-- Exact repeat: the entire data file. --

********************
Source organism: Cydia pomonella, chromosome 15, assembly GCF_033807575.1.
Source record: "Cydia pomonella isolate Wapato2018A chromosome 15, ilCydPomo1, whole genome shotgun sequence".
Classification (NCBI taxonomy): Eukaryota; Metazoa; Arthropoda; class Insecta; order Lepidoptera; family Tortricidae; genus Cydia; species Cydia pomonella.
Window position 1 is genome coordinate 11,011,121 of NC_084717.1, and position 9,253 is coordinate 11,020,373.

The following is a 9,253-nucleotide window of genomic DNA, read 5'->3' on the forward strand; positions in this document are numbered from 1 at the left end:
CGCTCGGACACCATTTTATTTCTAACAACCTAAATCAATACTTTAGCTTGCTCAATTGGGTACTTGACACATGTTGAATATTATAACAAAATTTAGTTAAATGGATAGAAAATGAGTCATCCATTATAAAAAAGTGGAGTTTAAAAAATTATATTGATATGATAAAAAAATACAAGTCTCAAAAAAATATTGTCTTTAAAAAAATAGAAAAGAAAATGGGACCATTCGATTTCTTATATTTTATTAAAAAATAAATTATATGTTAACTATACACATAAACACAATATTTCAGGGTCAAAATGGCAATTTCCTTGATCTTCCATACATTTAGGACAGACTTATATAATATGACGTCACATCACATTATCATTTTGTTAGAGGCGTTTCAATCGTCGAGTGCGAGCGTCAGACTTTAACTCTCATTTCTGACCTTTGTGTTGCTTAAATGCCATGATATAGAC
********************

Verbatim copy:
Source organism: Cydia pomonella, chromosome 15, assembly GCF_033807575.1.
Source record: "Cydia pomonella isolate Wapato2018A chromosome 15, ilCydPomo1, whole genome shotgun sequence".
Classification (NCBI taxonomy): Eukaryota; Metazoa; Arthropoda; class Insecta; order Lepidoptera; family Tortricidae; genus Cydia; species Cydia pomonella.
Window position 1 is genome coordinate 11,011,121 of NC_084717.1, and position 9,253 is coordinate 11,020,373.

The following is a 9,253-nucleotide window of genomic DNA, read 5'->3' on the forward strand; positions in this document are numbered from 1 at the left end:
CGCTCGGACACCATTTTATTTCTAACAACCTAAATCAATACTTTAGCTTGCTCAATTGGGTACTTGACACATGTTGAATATTATAACAAAATTTAGTTAAATGGATAGAAAATGAGTCATCCATTATAAAAAAGTGGAGTTTAAAAAATTATATTGATATGATAAAAAAATACAAGTCTCAAAAAAATATTGTCTTTAAAAAAATAGAAAAGAAAATGGGACCATTCGATTTCTTATATTTTATTAAAAAATAAATTATATGTTAACTATACACATAAACACAATATTTCAGGGTCAAAATGGCAATTTCCTTGATCTTCCATACATTTAGGACAGACTTATATAATATGACGTCACATCACATTATCATTTTGTTAGAGGCGTTTCAATCGTCGAGTGCGAGCGTCAGACTTTAACTCTCATTTCTGACCTTTGTGTTGCTTAAATGCCATGATATAGAC